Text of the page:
(And another 10 Euros goes to this site. I don't count quibbling over definition terminology as any significant new addition.)

Dan Couriann said...

Let me try again to make this clear, without Fourier transforms, etc. (although I urge you to google “fourier energy density signal” and read the first search result). First, suppose we agree to leave the porch light ON until the bad guy arrives, when we will immediately turn the porch light OFF. So the signal is a step function like this:

(fixed width font, please)
_______________
|_______________________

Is this an energyless signal? You see, the signal consists of the edge, i.e., the transition from ON to OFF. We are modulating the energy emitted by the porch light. Someone might say this is an energyless signal, because the signal consists of turning the energy OFF, but obviously this is just a very simple modulation of the energy, so it is not an energyless signal.

Now consider the same step function, but instead of modulating a constant continuous energy carrier, it modulates a discrete toothed carrier:
__ ___ ___ ___
|___| |___| |___| |__________________________

For this situation you claim that the signal (transition from ON to OFF) is actually energyless, because the receiver can’t resolve the edge between ON and OFF more precisely than the period of the carrier. You say the awareness of the stopping of the pulses doesn’t actually “arrive” until some time AFTER the last pulse, and therefore (you think) we have achieved energyless signaling… with just a simple porch light!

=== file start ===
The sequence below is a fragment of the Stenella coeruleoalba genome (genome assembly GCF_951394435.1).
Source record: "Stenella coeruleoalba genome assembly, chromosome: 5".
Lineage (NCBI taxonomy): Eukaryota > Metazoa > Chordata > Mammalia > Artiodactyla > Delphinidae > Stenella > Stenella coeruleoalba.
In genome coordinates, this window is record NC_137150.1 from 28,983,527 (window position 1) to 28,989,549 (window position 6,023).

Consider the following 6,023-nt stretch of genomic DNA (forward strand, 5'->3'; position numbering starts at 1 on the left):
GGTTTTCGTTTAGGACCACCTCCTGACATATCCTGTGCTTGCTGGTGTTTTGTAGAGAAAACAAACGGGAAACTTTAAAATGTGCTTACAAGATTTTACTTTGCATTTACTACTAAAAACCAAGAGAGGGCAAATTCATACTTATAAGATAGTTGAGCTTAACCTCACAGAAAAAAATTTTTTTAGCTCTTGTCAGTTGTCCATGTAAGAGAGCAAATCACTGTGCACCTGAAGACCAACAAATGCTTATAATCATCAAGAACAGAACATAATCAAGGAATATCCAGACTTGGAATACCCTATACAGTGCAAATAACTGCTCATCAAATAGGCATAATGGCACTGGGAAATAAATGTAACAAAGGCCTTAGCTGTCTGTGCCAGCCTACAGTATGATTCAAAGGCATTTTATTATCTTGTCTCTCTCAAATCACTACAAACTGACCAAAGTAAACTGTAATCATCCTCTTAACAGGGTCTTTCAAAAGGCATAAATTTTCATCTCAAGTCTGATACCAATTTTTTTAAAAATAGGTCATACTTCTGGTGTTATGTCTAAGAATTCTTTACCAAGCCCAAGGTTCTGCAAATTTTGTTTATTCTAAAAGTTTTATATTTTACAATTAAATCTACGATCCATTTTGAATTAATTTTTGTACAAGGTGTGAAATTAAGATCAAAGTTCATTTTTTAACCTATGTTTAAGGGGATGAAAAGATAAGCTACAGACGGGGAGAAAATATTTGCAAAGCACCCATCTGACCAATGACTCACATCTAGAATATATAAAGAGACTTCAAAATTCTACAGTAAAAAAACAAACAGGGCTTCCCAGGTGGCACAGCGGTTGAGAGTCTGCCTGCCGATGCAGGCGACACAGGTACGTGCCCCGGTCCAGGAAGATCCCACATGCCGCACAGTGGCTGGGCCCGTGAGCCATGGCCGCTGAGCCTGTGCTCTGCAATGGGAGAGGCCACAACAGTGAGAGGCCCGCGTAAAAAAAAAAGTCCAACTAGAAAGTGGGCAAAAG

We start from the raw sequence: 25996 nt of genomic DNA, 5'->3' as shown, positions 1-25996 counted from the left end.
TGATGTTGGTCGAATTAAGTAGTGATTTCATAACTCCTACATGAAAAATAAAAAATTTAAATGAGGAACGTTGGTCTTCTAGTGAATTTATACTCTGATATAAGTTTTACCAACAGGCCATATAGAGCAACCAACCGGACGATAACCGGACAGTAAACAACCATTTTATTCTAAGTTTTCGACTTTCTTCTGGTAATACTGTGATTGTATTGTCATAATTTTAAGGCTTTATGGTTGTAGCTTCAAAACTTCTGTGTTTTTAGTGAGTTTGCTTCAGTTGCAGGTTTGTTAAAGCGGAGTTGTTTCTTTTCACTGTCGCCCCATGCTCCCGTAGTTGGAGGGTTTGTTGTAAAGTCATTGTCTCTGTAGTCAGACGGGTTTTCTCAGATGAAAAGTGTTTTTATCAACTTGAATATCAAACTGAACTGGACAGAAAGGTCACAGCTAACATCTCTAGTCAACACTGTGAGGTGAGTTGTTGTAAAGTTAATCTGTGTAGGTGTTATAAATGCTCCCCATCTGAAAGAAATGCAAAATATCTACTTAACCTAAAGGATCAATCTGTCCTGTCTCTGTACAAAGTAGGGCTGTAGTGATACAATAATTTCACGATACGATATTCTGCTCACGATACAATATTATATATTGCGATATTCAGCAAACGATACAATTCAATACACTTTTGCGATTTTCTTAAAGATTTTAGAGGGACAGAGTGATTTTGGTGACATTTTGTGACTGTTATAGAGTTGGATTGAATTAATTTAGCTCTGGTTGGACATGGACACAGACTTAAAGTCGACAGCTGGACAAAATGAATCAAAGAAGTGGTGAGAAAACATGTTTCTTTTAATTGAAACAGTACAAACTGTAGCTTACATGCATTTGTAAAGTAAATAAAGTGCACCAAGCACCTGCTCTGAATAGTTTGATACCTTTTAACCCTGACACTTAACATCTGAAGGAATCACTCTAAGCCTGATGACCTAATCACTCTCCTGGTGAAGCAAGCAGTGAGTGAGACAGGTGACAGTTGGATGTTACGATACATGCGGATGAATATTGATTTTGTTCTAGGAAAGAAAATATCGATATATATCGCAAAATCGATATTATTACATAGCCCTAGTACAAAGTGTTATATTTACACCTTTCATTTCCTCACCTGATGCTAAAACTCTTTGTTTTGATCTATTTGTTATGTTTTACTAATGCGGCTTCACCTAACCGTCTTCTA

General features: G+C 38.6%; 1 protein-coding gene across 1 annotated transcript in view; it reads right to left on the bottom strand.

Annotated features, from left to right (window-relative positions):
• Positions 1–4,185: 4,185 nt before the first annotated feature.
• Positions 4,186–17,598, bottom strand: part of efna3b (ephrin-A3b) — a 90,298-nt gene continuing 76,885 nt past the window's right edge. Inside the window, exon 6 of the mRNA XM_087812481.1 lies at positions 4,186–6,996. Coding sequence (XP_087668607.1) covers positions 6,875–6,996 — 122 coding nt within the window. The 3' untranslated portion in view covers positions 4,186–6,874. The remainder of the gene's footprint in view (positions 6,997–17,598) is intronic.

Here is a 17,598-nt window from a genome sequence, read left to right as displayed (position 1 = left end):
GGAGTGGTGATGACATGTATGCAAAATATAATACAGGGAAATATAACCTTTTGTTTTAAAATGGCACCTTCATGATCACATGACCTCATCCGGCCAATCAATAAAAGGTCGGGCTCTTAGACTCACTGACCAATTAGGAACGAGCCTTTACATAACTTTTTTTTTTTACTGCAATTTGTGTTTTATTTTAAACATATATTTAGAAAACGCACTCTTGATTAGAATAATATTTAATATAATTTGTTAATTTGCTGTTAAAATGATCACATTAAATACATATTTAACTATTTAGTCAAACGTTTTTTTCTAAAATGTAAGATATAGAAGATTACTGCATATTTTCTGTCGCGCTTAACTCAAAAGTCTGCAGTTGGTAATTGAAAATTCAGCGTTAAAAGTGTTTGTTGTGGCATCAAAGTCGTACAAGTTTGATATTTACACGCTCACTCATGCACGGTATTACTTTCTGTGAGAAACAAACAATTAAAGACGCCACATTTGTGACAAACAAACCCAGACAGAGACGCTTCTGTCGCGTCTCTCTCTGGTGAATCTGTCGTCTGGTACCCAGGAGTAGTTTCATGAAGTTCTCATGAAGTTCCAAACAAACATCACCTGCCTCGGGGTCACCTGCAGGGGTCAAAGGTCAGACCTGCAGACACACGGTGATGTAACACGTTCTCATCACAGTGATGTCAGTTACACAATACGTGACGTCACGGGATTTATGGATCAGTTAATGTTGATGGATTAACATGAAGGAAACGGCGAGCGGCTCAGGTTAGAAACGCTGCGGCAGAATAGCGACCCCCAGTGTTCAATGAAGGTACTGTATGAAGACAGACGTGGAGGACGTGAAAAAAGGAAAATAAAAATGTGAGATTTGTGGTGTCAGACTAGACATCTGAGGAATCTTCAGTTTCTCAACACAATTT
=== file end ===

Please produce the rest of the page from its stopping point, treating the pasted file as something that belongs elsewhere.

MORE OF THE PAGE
But that reasoning is invalid. Even in the first scenario, with the “continuous” carrier, the physical signal is quantized and discrete, and hence there is some non-zero time required to recognize that the modulation has occurred, i.e., we can never resolve the information of a signal with a higher frequency than the carrier wave, which is always finite.

Is it possible to transmit such a crude signal that the receiver needs a long time to be sure the modulation has taken place, i.e., to distinguish modulation from the baseline fluctuations of the carrier? Of course. Do we thereby achieve energyless information transfer? Of course not. The information impinging on us flows with the energy, and the rest is internal extrapolation and deduction on the part of the receiver.